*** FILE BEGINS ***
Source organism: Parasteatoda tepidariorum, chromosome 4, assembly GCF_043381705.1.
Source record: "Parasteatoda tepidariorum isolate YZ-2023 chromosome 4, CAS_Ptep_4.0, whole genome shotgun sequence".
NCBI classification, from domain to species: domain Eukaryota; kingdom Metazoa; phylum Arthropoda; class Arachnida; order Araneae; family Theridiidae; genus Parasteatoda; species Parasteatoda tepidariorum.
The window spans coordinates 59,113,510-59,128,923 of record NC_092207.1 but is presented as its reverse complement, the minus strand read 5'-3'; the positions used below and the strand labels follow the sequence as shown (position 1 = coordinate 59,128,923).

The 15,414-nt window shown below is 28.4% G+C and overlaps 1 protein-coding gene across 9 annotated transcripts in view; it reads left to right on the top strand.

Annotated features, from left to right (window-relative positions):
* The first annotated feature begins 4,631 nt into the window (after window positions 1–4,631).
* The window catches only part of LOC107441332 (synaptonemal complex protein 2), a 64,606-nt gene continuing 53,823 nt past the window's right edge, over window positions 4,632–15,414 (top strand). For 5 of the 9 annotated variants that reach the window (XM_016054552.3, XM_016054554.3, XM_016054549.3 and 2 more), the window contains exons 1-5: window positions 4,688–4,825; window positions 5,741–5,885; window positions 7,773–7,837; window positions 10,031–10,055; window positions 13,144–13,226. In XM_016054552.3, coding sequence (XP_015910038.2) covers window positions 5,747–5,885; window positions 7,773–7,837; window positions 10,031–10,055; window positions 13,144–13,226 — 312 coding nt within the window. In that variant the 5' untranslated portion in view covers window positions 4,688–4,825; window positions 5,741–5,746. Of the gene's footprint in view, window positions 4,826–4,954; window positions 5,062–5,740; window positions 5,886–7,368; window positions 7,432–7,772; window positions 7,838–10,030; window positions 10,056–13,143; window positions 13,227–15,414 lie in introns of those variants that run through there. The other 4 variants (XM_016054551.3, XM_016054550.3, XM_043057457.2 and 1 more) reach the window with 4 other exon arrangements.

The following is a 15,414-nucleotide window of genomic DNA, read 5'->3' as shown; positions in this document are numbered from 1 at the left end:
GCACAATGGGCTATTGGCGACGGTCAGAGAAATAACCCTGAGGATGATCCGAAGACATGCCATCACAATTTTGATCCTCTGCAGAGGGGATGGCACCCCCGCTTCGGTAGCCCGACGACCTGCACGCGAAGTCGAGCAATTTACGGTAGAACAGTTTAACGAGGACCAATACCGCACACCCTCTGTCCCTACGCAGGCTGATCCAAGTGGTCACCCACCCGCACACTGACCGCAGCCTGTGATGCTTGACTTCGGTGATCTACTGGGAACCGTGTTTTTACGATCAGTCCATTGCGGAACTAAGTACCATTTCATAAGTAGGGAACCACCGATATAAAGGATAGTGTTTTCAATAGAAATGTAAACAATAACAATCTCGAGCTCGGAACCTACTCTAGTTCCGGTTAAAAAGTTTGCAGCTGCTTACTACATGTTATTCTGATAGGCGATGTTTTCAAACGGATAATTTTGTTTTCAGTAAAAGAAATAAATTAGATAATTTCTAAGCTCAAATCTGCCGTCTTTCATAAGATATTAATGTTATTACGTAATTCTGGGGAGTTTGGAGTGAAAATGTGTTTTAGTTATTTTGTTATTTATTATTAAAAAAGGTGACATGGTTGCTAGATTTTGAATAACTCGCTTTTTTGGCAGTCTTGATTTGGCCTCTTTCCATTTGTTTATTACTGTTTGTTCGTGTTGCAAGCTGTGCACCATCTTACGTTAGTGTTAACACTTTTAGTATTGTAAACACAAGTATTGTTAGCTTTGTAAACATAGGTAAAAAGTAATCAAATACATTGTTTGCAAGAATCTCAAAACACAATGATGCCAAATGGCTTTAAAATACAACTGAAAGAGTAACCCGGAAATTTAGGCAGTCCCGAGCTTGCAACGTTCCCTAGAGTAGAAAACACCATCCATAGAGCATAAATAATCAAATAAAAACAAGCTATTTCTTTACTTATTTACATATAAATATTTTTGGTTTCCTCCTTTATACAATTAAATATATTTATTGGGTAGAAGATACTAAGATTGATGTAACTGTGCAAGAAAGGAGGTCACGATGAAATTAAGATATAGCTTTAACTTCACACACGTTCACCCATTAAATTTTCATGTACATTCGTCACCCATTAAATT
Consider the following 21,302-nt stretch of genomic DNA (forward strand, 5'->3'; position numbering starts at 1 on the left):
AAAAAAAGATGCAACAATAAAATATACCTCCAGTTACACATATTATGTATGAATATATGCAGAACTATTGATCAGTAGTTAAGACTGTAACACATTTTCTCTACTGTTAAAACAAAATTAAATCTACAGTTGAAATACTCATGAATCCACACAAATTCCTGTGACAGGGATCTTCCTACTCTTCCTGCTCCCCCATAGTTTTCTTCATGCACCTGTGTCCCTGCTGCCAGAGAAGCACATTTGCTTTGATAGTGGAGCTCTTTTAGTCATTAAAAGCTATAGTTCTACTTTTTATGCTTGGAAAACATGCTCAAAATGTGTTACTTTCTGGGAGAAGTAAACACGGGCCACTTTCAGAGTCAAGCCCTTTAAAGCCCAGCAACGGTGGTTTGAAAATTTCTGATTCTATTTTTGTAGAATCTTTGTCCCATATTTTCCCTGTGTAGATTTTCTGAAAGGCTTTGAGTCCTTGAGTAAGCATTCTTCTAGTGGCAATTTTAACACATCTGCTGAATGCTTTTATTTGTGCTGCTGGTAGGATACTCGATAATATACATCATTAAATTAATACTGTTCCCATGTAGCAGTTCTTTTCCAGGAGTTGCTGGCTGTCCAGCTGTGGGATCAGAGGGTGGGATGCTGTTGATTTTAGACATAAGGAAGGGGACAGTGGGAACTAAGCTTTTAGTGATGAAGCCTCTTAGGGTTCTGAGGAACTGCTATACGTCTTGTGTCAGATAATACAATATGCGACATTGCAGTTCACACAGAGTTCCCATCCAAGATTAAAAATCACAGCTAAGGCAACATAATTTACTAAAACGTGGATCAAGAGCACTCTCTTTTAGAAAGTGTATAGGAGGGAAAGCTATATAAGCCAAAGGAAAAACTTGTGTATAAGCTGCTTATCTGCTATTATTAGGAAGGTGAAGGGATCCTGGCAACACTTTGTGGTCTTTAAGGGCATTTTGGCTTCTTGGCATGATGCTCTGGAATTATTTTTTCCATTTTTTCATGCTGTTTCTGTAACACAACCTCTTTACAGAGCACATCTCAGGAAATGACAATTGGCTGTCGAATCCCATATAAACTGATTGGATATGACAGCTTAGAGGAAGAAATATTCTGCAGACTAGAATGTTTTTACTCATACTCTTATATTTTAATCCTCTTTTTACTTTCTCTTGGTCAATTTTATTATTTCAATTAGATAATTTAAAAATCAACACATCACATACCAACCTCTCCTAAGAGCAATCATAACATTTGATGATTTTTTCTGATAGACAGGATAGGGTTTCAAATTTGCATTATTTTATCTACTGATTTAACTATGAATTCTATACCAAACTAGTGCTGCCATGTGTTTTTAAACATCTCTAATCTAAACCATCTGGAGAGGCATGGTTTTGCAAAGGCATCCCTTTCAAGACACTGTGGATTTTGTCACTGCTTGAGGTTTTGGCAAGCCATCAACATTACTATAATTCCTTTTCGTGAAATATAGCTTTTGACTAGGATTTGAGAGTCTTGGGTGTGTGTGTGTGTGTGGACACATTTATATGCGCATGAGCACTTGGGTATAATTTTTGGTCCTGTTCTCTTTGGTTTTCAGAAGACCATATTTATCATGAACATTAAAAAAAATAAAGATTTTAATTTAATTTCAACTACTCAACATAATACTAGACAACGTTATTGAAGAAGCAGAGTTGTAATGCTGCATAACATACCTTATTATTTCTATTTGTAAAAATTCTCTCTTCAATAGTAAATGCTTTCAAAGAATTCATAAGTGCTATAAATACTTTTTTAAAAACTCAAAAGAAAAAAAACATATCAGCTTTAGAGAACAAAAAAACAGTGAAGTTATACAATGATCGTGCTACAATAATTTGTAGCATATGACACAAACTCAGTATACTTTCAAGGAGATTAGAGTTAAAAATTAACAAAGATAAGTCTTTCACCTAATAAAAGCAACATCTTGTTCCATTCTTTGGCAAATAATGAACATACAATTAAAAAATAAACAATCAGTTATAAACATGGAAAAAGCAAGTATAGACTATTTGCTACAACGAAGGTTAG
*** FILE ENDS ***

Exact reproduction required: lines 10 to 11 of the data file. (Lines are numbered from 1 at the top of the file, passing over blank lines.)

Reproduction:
GCACAATGGGCTATTGGCGACGGTCAGAGAAATAACCCTGAGGATGATCCGAAGACATGCCATCACAATTTTGATCCTCTGCAGAGGGGATGGCACCCCCGCTTCGGTAGCCCGACGACCTGCACGCGAAGTCGAGCAATTTACGGTAGAACAGTTTAACGAGGACCAATACCGCACACCCTCTGTCCCTACGCAGGCTGATCCAAGTGGTCACCCACCCGCACACTGACCGCAGCCTGTGATGCTTGACTTCGGTGATCTACTGGGAACCGTGTTTTTACGATCAGTCCATTGCGGAACTAAGTACCATTTCATAAGTAGGGAACCACCGATATAAAGGATAGTGTTTTCAATAGAAATGTAAACAATAACAATCTCGAGCTCGGAACCTACTCTAGTTCCGGTTAAAAAGTTTGCAGCTGCTTACTACATGTTATTCTGATAGGCGATGTTTTCAAACGGATAATTTTGTTTTCAGTAAAAGAAATAAATTAGATAATTTCTAAGCTCAAATCTGCCGTCTTTCATAAGATATTAATGTTATTACGTAATTCTGGGGAGTTTGGAGTGAAAATGTGTTTTAGTTATTTTGTTATTTATTATTAAAAAAGGTGACATGGTTGCTAGATTTTGAATAACTCGCTTTTTTGGCAGTCTTGATTTGGCCTCTTTCCATTTGTTTATTACTGTTTGTTCGTGTTGCAAGCTGTGCACCATCTTACGTTAGTGTTAACACTTTTAGTATTGTAAACACAAGTATTGTTAGCTTTGTAAACATAGGTAAAAAGTAATCAAATACATTGTTTGCAAGAATCTCAAAACACAATGATGCCAAATGGCTTTAAAATACAACTGAAAGAGTAACCCGGAAATTTAGGCAGTCCCGAGCTTGCAACGTTCCCTAGAGTAGAAAACACCATCCATAGAGCATAAATAATCAAATAAAAACAAGCTATTTCTTTACTTATTTACATATAAATATTTTTGGTTTCCTCCTTTATACAATTAAATATATTTATTGGGTAGAAGATACTAAGATTGATGTAACTGTGCAAGAAAGGAGGTCACGATGAAATTAAGATATAGCTTTAACTTCACACACGTTCACCCATTAAATTTTCATGTACATTCGTCACCCATTAAATT
Consider the following 21,302-nt stretch of genomic DNA (forward strand, 5'->3'; position numbering starts at 1 on the left):